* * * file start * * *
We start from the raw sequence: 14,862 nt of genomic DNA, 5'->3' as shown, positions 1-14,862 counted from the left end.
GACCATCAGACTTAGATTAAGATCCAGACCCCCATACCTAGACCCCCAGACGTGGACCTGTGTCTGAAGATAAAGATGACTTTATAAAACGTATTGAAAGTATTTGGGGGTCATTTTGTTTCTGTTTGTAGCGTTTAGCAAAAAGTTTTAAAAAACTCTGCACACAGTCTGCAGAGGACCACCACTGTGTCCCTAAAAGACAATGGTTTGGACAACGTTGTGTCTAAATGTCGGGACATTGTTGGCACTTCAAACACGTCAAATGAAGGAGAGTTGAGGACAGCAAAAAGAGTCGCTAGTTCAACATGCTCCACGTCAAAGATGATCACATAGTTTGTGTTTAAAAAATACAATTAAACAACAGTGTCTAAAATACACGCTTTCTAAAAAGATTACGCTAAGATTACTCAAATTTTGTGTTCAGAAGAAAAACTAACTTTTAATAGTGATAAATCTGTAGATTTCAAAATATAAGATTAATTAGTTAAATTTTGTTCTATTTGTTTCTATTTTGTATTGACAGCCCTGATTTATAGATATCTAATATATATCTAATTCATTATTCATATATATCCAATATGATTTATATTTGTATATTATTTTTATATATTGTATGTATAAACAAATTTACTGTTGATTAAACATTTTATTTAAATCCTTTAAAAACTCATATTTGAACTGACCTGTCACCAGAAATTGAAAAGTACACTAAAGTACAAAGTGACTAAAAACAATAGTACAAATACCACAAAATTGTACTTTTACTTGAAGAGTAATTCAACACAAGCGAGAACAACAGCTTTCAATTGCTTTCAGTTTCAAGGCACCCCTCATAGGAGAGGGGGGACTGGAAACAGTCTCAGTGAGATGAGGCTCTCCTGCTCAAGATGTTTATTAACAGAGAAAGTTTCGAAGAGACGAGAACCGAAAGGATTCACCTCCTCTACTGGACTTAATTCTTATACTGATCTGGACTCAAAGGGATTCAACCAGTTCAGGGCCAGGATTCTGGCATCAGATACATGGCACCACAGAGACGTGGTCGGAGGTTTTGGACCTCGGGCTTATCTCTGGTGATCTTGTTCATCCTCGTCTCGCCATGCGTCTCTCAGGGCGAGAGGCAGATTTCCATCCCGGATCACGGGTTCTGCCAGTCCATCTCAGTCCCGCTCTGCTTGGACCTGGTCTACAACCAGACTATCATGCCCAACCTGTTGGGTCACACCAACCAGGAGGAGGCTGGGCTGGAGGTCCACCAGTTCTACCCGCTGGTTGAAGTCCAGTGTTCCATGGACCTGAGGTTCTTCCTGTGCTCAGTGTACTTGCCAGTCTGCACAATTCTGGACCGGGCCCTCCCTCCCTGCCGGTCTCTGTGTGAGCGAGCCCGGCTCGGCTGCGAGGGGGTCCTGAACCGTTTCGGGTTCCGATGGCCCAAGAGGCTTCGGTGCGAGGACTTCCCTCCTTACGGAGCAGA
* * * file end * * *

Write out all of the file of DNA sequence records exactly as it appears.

We start from the raw sequence: 14,862 nt of genomic DNA, 5'->3' as shown, positions 1-14,862 counted from the left end.
GACCATCAGACTTAGATTAAGATCCAGACCCCCATACCTAGACCCCCAGACGTGGACCTGTGTCTGAAGATAAAGATGACTTTATAAAACGTATTGAAAGTATTTGGGGGTCATTTTGTTTCTGTTTGTAGCGTTTAGCAAAAAGTTTTAAAAAACTCTGCACACAGTCTGCAGAGGACCACCACTGTGTCCCTAAAAGACAATGGTTTGGACAACGTTGTGTCTAAATGTCGGGACATTGTTGGCACTTCAAACACGTCAAATGAAGGAGAGTTGAGGACAGCAAAAAGAGTCGCTAGTTCAACATGCTCCACGTCAAAGATGATCACATAGTTTGTGTTTAAAAAATACAATTAAACAACAGTGTCTAAAATACACGCTTTCTAAAAAGATTACGCTAAGATTACTCAAATTTTGTGTTCAGAAGAAAAACTAACTTTTAATAGTGATAAATCTGTAGATTTCAAAATATAAGATTAATTAGTTAAATTTTGTTCTATTTGTTTCTATTTTGTATTGACAGCCCTGATTTATAGATATCTAATATATATCTAATTCATTATTCATATATATCCAATATGATTTATATTTGTATATTATTTTTATATATTGTATGTATAAACAAATTTACTGTTGATTAAACATTTTATTTAAATCCTTTAAAAACTCATATTTGAACTGACCTGTCACCAGAAATTGAAAAGTACACTAAAGTACAAAGTGACTAAAAACAATAGTACAAATACCACAAAATTGTACTTTTACTTGAAGAGTAATTCAACACAAGCGAGAACAACAGCTTTCAATTGCTTTCAGTTTCAAGGCACCCCTCATAGGAGAGGGGGGACTGGAAACAGTCTCAGTGAGATGAGGCTCTCCTGCTCAAGATGTTTATTAACAGAGAAAGTTTCGAAGAGACGAGAACCGAAAGGATTCACCTCCTCTACTGGACTTAATTCTTATACTGATCTGGACTCAAAGGGATTCAACCAGTTCAGGGCCAGGATTCTGGCATCAGATACATGGCACCACAGAGACGTGGTCGGAGGTTTTGGACCTCGGGCTTATCTCTGGTGATCTTGTTCATCCTCGTCTCGCCATGCGTCTCTCAGGGCGAGAGGCAGATTTCCATCCCGGATCACGGGTTCTGCCAGTCCATCTCAGTCCCGCTCTGCTTGGACCTGGTCTACAACCAGACTATCATGCCCAACCTGTTGGGTCACACCAACCAGGAGGAGGCTGGGCTGGAGGTCCACCAGTTCTACCCGCTGGTTGAAGTCCAGTGTTCCATGGACCTGAGGTTCTTCCTGTGCTCAGTGTACTTGCCAGTCTGCACAATTCTGGACCGGGCCCTCCCTCCCTGCCGGTCTCTGTGTGAGCGAGCCCGGCTCGGCTGCGAGGGGGTCCTGAACCGTTTCGGGTTCCGATGGCCCAAGAGGCTTCGGTGCGAGGACTTCCCTCCTTACGGAGCAGA